In light of the answer of the Florida Supreme Court, is clear that Dadeland was not obligated to allege a general business practice in order to assert a § 626.9541 claim through the cause of action provided in § 624.155. The district court erred in concluding otherwise, and in treating Dadeland's § 626.9541 claim as being waived. The response of the Florida Supreme Court makes clear that it was improper to grant summary judgment for St. Paul on that basis.
5. Genuine Issues of Fact
Despite the fact that the district court committed the foregoing errors of Florida law in granting summary judgment for St. Paul, we might nevertheless affirm the district court's grant of summary judgment for St. Paul if we found there were no genuine issues of material fact remaining in the dispute between St. Paul and Dadeland. Rule 56 makes clear that “[w]hen a motion for summary judgment is made and supported as provided in this rule, an adverse party may not rest upon the mere allegations or denials of the adverse party's pleading, but ․ must set forth specific facts showing that there is a genuine issue for trial.” Fed.R.Civ.P. 56(e). “A dispute about a material fact is ‘genuine’ if the ‘evidence is such that a reasonable jury could return a verdict for the non-moving party.’ ” Jeffery v. Sarasota White Sox, Inc., 64 F.3d 590, 594 (11th Cir.1995) (per curiam) (quoting Anderson v. Liberty Lobby, Inc., 477 U.S. 242, 248, 106 S.Ct. 2505, 2510, 91 L.Ed.2d 202 (1986)). “The inquiry is whether the evidence presents a sufficient disagreement to require submission to a jury or whether it is so one-sided that one party must prevail as a matter of law.” Id. (quoting Anderson, 477 U.S. at 251-52, 106 S.Ct. at 2512).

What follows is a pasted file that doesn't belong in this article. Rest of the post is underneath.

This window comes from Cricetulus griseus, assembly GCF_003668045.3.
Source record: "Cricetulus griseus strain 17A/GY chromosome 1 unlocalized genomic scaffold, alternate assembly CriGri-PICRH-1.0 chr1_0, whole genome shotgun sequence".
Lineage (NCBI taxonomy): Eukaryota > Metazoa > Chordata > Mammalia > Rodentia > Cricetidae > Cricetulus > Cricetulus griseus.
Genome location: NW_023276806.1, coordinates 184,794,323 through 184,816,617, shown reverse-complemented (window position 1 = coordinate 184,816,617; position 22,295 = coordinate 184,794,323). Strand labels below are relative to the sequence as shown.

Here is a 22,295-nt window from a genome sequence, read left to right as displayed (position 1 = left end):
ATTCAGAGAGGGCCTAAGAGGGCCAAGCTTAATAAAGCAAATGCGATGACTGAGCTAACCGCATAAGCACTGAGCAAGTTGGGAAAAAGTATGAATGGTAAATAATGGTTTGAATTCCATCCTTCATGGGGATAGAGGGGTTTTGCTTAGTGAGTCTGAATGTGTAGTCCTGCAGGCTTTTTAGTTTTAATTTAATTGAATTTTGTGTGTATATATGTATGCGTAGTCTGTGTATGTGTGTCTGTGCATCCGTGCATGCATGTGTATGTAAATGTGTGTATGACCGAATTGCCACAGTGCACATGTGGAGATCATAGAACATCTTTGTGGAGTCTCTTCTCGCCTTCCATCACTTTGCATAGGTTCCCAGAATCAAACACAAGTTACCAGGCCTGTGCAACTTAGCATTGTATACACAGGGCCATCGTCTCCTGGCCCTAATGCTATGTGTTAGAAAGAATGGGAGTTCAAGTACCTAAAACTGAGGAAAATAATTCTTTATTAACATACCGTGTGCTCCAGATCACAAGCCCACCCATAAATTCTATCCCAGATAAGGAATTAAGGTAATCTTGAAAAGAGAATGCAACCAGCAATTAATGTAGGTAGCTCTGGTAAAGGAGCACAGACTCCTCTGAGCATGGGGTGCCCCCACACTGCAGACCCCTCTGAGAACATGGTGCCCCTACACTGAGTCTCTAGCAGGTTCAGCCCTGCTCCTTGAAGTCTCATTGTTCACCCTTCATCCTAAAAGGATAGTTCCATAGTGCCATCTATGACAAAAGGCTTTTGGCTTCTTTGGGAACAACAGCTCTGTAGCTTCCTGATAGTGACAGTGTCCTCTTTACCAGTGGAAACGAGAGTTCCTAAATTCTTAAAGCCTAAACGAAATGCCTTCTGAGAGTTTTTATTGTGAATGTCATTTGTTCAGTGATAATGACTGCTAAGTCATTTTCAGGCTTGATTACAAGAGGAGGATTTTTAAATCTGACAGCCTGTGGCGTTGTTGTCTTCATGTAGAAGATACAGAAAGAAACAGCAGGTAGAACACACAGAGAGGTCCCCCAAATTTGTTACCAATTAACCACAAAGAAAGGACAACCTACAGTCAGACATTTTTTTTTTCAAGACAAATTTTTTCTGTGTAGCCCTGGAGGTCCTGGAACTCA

The $26.5 million performance bond that was issued in connection with Dadeland's construction project set forth St. Paul's obligations as surety on the bond. Its relevant provisions state that St. Paul's obligations shall arise after Dadeland “has declared a Contractor Default and [has] formally terminated the Contractor's right to complete the contract ․” R2-71, Exh. A at 2. When that condition is met, the bond states that St. Paul “shall promptly and at [St. Paul]'s expense take one of the following actions:”